Finlay explores many concepts that fit into the nexus of the growing anti-feminist awakening known as the Men’s Rights movement, which combines a fundamental anti-liberalism with a rejection of androgynous roles and a loss of masculinity. The Men’s Rights movement is interesting because it is always at the edge of social conservatism of the most extreme nature, since its diagnosis of feminism reveals how “equality” shatters the unique and complementary beauty of the genders.
As Walton stumbles through a relationship, he notes several painful factors. The lack of exclusivity makes him realize a beauty is missing; the hypergamy of women makes all of his interaction with women seem to be like a game in which they have rehearsed all the right moves. Through Walton’s eyes, we see modern dating as the insincere mutual manipulation sect that it is, and his disgust with it is most profound when he contrasts the beauty of nature, of combat and of self-reliance against the saccharine treacle quagmire of modern dating.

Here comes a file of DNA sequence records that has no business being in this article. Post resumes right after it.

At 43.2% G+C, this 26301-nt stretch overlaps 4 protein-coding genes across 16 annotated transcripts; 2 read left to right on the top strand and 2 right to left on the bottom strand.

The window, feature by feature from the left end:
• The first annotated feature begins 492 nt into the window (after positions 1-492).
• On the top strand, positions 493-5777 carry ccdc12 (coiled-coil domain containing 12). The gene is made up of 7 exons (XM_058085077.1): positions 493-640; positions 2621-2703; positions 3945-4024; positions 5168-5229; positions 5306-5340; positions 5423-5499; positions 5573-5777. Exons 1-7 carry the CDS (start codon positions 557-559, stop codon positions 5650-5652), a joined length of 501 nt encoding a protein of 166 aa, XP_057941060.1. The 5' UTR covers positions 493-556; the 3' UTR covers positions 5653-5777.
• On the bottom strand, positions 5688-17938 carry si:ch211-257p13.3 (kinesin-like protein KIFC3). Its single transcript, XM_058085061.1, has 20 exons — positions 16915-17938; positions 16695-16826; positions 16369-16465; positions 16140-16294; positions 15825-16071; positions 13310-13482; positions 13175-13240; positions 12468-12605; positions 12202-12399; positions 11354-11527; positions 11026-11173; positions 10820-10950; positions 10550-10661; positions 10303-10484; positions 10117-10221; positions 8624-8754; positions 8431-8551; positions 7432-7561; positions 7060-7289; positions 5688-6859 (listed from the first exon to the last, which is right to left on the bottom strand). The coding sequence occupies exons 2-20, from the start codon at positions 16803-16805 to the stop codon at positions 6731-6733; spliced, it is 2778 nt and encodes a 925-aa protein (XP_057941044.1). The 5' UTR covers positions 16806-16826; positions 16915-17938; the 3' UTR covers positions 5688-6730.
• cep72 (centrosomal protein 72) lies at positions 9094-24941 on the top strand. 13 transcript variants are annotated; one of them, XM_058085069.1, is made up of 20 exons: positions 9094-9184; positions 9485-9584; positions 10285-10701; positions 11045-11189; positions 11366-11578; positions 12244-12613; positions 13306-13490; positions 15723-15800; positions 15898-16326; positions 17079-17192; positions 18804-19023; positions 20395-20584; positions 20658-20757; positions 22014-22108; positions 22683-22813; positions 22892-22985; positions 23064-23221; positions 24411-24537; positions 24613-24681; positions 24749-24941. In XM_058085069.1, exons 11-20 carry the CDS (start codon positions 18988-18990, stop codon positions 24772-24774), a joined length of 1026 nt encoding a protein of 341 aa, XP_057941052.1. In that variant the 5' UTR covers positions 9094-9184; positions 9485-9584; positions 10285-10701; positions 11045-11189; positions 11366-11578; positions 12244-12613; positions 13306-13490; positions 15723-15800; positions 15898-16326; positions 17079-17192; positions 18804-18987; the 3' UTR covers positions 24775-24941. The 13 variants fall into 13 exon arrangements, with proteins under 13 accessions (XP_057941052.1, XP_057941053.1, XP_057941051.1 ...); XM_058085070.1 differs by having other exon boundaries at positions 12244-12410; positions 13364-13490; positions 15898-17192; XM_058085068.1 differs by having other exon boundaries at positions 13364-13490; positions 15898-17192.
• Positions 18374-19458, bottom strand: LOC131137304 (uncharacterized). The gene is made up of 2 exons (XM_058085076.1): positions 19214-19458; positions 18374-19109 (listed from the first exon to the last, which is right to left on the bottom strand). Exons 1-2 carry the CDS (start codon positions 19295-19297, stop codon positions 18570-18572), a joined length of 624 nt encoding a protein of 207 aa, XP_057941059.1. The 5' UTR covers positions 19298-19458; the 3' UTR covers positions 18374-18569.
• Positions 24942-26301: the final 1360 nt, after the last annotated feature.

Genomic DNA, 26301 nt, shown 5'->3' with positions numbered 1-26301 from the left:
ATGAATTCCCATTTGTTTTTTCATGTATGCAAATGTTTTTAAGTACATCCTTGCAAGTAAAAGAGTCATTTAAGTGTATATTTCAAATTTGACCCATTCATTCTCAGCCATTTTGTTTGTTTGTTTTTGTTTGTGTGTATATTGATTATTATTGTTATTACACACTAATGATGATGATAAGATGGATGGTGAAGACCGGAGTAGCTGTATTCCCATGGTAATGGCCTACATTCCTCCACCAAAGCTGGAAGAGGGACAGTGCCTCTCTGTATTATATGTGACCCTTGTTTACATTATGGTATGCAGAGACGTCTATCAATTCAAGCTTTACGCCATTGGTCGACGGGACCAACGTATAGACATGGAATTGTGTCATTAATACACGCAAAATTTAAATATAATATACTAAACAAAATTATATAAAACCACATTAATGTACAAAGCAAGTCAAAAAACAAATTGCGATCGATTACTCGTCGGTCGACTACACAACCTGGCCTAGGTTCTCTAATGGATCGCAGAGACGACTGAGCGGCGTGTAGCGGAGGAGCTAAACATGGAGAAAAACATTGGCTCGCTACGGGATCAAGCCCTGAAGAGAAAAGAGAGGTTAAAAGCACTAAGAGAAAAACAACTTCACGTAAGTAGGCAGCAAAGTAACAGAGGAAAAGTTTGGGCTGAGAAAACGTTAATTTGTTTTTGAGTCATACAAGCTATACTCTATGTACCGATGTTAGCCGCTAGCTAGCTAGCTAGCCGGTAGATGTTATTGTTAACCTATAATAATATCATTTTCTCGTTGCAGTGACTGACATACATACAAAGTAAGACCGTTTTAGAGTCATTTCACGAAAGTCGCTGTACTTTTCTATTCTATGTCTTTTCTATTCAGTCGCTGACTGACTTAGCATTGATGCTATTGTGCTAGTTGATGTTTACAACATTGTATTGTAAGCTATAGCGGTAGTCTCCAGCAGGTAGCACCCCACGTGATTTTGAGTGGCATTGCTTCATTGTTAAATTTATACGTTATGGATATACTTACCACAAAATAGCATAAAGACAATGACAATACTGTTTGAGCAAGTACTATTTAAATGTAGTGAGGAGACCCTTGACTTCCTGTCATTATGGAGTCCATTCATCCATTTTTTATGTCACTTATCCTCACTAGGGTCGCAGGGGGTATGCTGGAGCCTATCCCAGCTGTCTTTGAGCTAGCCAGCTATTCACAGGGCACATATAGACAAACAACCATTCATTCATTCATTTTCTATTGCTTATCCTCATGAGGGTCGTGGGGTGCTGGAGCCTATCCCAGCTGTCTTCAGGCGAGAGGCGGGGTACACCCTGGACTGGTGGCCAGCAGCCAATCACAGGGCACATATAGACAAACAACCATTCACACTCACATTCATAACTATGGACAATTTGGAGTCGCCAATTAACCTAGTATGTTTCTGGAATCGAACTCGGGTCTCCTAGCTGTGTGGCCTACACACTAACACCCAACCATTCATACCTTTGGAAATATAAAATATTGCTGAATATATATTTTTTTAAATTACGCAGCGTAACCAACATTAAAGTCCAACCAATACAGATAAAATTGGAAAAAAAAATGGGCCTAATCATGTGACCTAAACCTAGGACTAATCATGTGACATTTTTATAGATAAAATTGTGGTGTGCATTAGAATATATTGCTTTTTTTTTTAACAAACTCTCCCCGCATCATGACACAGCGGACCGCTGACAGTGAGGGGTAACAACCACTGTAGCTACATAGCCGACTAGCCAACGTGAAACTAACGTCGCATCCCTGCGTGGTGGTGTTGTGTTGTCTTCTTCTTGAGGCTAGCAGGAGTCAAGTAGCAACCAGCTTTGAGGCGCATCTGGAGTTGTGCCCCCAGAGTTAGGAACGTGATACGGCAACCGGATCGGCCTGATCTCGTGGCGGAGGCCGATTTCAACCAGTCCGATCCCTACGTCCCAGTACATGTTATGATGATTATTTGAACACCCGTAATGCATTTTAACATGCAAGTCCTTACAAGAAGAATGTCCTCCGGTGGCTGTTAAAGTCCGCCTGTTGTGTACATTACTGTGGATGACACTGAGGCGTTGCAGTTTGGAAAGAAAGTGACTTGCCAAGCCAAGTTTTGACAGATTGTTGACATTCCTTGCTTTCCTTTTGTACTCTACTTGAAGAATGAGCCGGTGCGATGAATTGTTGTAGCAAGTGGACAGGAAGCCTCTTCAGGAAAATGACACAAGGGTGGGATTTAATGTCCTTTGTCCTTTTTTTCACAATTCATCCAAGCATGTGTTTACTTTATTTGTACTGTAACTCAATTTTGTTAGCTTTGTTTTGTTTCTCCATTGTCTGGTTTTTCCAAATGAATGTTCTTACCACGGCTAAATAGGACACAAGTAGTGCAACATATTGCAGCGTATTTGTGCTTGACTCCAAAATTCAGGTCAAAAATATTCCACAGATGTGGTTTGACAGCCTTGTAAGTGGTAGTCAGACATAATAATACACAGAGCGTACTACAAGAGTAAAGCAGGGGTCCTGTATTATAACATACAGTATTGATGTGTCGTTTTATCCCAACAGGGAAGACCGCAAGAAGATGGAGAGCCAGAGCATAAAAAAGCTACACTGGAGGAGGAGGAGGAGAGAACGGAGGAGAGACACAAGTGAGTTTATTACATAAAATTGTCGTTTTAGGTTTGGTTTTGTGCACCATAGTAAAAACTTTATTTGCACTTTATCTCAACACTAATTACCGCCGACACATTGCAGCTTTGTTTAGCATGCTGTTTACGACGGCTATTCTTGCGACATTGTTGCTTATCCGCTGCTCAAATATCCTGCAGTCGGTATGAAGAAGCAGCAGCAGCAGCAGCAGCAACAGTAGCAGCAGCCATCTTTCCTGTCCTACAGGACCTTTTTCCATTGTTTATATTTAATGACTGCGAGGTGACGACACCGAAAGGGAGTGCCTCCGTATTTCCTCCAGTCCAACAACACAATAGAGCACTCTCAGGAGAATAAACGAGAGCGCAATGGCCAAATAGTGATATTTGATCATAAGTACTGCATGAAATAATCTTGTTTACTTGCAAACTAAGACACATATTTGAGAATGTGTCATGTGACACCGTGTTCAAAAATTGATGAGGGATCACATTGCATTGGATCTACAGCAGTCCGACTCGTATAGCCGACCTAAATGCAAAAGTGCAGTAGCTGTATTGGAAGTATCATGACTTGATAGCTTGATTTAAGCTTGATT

One of the interesting themes of this novel is the shifting of Walton’s analysis. Toward the beginning, he blames the usual suspects for a lack of fun: rules, regulations, sobriety, discipline. Toward the end, having been baptized in fire and blood, he starts to see how the permissiveness and ambiguity of modern society leads to a space of no values in which there’s no point doing anything, and really no point trying for anything above and beyond the norm.
Something was wrong. It wasn’t merely the wounded and the hospital; it was war, and that was to be expected. But the country, the world…the whole spirit of things was shot through with vileness and confusion. He couldn’t put his finger on it, but he sensed its presence nonetheless. (221)